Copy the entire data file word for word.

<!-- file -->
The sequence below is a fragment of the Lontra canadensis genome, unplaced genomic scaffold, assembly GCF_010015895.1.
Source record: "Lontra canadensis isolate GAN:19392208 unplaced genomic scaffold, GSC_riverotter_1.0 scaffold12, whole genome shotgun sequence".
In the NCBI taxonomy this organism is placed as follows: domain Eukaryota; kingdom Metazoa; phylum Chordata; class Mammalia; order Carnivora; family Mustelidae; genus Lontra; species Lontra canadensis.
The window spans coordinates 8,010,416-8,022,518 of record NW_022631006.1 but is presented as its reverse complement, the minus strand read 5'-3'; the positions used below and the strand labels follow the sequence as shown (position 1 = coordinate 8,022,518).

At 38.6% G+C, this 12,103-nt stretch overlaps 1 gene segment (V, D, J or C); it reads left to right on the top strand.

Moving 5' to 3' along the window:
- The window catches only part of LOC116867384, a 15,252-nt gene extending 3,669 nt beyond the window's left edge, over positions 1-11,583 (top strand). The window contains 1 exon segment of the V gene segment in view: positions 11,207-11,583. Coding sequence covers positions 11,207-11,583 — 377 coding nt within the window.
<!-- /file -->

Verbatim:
The sequence below is a fragment of the Lontra canadensis genome, unplaced genomic scaffold, assembly GCF_010015895.1.
Source record: "Lontra canadensis isolate GAN:19392208 unplaced genomic scaffold, GSC_riverotter_1.0 scaffold12, whole genome shotgun sequence".
In the NCBI taxonomy this organism is placed as follows: domain Eukaryota; kingdom Metazoa; phylum Chordata; class Mammalia; order Carnivora; family Mustelidae; genus Lontra; species Lontra canadensis.
The window spans coordinates 8,010,416-8,022,518 of record NW_022631006.1 but is presented as its reverse complement, the minus strand read 5'-3'; the positions used below and the strand labels follow the sequence as shown (position 1 = coordinate 8,022,518).

At 38.6% G+C, this 12,103-nt stretch overlaps 1 gene segment (V, D, J or C); it reads left to right on the top strand.

Moving 5' to 3' along the window:
- The window catches only part of LOC116867384, a 15,252-nt gene extending 3,669 nt beyond the window's left edge, over positions 1-11,583 (top strand). The window contains 1 exon segment of the V gene segment in view: positions 11,207-11,583. Coding sequence covers positions 11,207-11,583 — 377 coding nt within the window.